Anyway, the dialogue. I find it really hard. It calls for more control than I'm used to applying on what my character might say. That's why it occurs to me that someone else might as well do it. I'm far from ready to go that route but it's a perfectly reasonable one.

Thursday, 23 November 2017

It, Now

Maybe I should call the whole musical that. It, Now
I'm going to the opening of A Christmas Carol at Globe Theatre tonight. I've become fond of the show and its creators through my work as an audio describer, gearing up--I'm 95% there--for a Dec.16 live description of a Saturday matinee for people with vision impairment. (They're on receivers; I'm on a noise-reducing mic at the back of a balcony.)
So I'm going to the opening . . . 
I heard Ron Howard, on a facebook trailer for his online directing course, declare that at the core of any project is its certainty to break your heart, or words to that effect. 
On a balmy day like this one, the heartbreak will come, sure as winter. I'm thinking of this task I've undertaken. The further I go, the harder to turn back. 
But my play has hummed to a useful point of reckoning: what to do about Patty, the woman I imagined locked out--the very beginning of the piece. Especially if she's the focal point of the opening number set in a downtown park. You mean she has to do more than sing and dance and throw in bits of dialogue?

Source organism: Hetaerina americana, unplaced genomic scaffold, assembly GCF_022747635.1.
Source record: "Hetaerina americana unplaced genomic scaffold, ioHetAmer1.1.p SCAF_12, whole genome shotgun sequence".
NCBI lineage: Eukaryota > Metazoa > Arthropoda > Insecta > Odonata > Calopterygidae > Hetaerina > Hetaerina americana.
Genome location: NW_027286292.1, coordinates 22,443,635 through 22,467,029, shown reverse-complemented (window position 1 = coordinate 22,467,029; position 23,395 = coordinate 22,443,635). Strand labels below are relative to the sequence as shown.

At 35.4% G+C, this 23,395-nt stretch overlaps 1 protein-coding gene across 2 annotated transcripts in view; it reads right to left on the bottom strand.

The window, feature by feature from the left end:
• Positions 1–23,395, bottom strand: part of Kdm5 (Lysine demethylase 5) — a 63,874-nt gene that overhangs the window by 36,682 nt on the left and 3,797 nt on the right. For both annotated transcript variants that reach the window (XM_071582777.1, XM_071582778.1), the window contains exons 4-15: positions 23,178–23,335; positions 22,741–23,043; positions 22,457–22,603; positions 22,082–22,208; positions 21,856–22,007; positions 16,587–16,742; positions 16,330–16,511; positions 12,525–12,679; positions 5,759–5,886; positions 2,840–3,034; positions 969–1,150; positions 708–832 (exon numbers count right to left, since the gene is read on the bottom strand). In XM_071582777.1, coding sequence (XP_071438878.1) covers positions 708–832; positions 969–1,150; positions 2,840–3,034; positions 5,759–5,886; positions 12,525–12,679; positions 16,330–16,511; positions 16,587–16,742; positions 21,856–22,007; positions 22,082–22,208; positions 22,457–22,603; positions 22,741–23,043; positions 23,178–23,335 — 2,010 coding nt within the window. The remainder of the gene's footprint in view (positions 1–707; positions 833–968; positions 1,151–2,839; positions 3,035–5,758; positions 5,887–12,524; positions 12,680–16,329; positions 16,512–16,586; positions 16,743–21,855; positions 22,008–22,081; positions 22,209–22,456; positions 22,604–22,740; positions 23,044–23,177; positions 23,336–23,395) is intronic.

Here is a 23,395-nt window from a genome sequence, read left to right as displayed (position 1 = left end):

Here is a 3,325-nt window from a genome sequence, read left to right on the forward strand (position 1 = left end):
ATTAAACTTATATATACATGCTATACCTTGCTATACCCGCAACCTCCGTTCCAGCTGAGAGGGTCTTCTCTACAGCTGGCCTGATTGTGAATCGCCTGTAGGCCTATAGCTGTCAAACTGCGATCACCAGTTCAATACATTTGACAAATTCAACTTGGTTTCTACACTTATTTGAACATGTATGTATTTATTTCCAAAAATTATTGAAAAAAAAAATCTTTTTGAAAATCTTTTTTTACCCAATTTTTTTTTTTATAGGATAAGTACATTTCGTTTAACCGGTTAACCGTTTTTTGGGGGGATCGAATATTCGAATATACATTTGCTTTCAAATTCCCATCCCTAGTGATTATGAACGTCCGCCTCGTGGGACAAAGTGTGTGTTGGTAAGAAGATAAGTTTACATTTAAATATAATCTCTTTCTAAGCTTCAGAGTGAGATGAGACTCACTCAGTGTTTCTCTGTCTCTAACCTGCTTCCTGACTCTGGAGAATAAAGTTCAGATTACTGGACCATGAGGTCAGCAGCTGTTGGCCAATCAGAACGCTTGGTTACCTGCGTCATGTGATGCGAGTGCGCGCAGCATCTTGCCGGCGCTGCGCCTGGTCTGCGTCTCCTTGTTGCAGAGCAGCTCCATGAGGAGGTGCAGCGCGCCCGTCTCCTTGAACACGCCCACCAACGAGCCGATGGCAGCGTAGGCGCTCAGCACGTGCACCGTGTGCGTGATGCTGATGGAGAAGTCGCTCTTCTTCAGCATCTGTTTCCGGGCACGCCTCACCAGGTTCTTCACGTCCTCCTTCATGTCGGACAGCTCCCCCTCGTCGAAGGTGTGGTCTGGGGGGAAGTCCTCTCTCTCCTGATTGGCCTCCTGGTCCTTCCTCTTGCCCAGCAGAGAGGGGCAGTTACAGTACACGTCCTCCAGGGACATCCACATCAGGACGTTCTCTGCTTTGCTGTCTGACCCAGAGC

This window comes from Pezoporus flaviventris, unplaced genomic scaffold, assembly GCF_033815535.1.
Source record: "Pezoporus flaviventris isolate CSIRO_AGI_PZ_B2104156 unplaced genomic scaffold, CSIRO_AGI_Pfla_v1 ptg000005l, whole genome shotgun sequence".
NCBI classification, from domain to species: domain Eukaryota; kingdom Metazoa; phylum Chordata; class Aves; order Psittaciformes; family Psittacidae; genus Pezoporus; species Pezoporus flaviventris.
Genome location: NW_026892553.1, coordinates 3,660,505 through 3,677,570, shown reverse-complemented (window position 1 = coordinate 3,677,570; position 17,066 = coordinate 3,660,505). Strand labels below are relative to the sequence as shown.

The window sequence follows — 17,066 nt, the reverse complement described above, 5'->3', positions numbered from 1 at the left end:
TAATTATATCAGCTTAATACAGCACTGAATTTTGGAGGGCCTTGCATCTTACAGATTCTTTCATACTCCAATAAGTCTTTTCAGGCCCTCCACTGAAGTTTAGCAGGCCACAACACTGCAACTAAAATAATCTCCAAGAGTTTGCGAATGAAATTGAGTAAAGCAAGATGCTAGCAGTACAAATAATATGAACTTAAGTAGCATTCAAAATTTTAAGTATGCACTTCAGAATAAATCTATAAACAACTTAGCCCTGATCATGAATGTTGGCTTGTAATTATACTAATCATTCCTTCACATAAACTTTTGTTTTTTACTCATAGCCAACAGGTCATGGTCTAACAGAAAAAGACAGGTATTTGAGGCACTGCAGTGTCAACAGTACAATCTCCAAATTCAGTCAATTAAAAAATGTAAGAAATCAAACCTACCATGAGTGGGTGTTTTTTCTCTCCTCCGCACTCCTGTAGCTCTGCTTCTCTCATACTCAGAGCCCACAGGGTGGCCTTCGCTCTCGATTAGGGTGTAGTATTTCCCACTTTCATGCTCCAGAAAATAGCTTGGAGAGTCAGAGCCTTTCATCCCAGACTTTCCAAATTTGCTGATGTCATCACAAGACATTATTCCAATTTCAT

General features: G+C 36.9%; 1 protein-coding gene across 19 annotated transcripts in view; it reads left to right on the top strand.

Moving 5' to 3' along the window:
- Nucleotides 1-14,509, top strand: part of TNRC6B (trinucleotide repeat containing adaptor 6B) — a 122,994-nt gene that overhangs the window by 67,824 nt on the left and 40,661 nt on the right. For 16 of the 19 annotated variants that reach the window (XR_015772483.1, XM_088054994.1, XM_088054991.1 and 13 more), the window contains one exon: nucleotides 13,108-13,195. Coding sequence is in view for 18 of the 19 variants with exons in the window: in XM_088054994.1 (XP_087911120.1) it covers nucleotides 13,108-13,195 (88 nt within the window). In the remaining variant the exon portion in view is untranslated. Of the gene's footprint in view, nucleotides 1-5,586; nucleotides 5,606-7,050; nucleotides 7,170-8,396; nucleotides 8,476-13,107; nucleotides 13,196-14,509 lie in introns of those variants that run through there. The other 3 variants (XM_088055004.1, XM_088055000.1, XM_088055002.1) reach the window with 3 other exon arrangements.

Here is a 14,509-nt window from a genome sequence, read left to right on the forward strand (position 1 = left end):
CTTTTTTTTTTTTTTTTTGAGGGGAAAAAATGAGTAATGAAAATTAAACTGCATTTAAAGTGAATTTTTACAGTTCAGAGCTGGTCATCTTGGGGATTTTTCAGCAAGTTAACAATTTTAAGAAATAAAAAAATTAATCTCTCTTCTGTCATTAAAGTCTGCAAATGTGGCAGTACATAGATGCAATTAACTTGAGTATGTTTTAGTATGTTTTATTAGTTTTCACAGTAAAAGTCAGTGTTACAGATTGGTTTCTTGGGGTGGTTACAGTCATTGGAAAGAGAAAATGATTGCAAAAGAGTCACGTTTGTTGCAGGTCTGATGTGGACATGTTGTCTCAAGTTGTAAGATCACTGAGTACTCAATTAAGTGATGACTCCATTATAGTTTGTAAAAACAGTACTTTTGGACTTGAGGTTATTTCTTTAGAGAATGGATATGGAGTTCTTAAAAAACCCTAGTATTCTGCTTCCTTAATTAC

So what I'm going to do, as soon as I'm finished here, is write a page of dialogue involving Patty and her parents, who moved into the building to be near. Dialogue about how she feels, with her parents on the way to the pool. I'll rewrite it every day for seven and see where it gets us. 
If point of reckoning, then Opening--a front row seat, in fact. 


Monday, 13 November 2017

Today a Week Later, the Musical

One wonders how to end. Putting off an ending in favour of chronic beginning only works for so long. 
It occurred to me a few minutes ago, as I was composing what verse each character would contribute to a love song . . .